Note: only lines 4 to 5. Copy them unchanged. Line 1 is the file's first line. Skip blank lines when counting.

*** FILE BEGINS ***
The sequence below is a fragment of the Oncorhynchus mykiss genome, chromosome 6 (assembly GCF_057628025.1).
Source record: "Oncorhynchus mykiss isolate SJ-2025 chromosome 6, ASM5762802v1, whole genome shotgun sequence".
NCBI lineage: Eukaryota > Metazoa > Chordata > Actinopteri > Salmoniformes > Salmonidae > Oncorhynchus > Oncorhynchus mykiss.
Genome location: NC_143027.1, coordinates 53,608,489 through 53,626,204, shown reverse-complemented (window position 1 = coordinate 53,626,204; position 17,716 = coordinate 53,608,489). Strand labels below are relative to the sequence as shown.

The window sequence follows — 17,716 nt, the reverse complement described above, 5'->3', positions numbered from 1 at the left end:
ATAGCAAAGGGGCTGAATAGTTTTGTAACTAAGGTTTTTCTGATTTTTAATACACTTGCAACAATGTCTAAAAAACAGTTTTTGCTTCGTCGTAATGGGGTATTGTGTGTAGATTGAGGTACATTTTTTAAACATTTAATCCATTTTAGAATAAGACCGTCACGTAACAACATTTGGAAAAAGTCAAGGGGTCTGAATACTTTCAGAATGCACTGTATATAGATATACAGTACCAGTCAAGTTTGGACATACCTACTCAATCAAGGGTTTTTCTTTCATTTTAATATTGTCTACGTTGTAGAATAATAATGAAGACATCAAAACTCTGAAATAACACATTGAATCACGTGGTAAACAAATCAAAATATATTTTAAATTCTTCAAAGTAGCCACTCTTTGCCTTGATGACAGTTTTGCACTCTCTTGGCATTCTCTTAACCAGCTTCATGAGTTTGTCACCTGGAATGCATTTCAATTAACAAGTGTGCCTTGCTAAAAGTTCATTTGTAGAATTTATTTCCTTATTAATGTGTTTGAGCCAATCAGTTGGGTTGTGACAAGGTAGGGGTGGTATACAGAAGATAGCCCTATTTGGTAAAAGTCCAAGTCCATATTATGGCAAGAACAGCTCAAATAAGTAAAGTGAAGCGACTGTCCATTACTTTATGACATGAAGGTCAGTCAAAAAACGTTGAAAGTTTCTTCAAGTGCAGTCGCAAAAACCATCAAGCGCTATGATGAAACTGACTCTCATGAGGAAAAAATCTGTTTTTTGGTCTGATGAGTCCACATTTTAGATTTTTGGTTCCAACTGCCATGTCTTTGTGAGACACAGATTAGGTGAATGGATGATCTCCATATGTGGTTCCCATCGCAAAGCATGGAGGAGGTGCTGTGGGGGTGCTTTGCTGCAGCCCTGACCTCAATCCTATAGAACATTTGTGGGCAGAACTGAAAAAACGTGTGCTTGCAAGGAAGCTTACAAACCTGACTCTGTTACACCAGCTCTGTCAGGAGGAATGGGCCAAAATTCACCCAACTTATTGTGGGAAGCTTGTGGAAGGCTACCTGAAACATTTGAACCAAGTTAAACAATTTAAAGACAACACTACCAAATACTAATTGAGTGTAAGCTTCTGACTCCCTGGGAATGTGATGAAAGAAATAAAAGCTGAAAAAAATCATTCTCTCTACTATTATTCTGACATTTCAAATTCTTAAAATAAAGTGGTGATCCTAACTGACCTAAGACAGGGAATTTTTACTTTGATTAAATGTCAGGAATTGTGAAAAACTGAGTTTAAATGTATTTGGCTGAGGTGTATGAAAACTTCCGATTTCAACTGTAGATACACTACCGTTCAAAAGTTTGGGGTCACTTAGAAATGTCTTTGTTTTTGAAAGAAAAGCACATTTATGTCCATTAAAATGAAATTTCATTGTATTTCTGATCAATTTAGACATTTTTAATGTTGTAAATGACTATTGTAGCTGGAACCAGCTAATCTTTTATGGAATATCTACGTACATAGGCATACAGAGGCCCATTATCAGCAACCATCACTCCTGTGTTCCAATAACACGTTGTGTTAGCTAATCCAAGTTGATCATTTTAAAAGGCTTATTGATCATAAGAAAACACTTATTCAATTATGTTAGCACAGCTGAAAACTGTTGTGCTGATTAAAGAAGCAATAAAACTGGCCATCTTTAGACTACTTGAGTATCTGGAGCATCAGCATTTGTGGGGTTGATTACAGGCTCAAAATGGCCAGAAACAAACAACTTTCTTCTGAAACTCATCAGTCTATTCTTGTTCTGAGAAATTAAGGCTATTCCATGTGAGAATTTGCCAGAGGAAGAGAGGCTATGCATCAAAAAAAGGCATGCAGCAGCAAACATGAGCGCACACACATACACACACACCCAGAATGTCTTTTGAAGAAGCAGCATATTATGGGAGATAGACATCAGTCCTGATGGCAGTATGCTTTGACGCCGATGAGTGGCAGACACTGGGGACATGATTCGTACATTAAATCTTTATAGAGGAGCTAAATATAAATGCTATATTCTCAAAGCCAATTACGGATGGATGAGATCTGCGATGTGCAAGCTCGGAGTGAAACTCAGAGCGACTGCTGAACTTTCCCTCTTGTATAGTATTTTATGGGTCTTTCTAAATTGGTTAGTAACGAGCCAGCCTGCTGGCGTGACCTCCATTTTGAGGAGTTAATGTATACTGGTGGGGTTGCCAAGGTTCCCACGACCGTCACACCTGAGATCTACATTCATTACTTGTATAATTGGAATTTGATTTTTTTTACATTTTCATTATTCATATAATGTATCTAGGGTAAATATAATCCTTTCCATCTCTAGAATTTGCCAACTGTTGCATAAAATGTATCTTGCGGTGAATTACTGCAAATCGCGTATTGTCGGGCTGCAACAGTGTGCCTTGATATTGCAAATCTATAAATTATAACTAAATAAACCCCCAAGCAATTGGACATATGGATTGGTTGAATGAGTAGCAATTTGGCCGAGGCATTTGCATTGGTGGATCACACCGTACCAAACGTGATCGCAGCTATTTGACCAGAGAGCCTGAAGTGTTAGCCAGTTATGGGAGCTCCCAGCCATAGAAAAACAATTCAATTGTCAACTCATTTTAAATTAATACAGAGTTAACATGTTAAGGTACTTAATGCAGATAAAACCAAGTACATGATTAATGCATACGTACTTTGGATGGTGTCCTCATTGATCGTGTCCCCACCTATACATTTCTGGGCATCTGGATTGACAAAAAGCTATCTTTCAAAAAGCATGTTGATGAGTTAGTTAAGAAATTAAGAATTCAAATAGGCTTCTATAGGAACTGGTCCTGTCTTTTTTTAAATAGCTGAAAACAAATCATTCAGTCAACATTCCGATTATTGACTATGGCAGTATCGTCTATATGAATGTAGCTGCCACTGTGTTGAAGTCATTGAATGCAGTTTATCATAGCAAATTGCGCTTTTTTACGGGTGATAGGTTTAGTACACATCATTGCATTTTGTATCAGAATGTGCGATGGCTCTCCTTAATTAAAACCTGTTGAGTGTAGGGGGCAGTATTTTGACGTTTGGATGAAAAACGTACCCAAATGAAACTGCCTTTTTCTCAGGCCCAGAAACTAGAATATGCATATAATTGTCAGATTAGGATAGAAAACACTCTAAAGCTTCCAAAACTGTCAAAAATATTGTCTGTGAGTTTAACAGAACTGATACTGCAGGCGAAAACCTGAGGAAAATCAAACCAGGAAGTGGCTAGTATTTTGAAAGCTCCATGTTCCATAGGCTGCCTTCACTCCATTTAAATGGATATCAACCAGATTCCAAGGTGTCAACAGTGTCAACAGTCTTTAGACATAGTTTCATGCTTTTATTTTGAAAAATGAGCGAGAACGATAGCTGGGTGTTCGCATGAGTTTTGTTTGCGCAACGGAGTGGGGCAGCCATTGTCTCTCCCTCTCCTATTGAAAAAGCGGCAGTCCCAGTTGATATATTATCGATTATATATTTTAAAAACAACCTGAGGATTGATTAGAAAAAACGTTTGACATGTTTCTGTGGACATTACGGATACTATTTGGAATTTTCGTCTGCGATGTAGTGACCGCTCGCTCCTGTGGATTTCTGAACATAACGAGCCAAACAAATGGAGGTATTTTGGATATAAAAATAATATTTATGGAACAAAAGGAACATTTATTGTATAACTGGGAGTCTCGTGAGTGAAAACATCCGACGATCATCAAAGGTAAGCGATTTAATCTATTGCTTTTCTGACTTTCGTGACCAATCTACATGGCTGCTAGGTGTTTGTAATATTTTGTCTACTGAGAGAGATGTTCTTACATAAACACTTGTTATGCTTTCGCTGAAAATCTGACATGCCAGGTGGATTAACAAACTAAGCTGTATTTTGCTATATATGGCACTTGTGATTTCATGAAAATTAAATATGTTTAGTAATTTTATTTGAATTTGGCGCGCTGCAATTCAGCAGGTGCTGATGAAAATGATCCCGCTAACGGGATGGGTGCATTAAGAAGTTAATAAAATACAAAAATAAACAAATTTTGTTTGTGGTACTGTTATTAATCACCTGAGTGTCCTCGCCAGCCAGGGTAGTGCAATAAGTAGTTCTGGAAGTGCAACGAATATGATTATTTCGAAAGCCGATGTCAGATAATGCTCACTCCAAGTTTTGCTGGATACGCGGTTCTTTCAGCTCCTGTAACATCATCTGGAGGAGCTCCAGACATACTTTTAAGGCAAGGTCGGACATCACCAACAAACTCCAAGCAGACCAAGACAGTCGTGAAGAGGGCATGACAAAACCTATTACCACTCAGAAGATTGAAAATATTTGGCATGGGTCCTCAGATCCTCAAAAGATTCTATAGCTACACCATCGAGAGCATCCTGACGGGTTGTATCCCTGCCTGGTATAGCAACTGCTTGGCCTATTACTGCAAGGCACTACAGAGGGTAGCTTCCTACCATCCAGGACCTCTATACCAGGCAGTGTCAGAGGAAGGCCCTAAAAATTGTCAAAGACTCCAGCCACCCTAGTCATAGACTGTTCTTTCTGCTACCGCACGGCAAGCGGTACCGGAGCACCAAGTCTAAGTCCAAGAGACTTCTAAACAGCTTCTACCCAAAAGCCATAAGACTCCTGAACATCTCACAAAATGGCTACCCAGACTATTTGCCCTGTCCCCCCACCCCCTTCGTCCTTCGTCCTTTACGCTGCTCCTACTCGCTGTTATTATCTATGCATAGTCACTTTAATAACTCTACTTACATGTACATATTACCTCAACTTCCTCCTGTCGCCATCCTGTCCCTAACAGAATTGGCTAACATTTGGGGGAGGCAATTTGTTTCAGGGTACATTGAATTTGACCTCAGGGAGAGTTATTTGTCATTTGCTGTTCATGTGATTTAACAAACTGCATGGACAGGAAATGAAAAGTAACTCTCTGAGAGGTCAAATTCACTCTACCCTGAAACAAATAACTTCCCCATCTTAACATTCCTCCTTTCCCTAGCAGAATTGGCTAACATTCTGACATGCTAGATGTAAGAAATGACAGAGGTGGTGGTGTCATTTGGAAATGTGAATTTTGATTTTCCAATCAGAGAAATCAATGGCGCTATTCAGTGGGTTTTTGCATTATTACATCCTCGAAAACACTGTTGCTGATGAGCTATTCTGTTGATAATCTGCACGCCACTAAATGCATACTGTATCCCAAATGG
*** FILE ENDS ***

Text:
Genome location: NC_143027.1, coordinates 53,608,489 through 53,626,204, shown reverse-complemented (window position 1 = coordinate 53,626,204; position 17,716 = coordinate 53,608,489). Strand labels below are relative to the sequence as shown.

The window sequence follows — 17,716 nt, the reverse complement described above, 5'->3', positions numbered from 1 at the left end: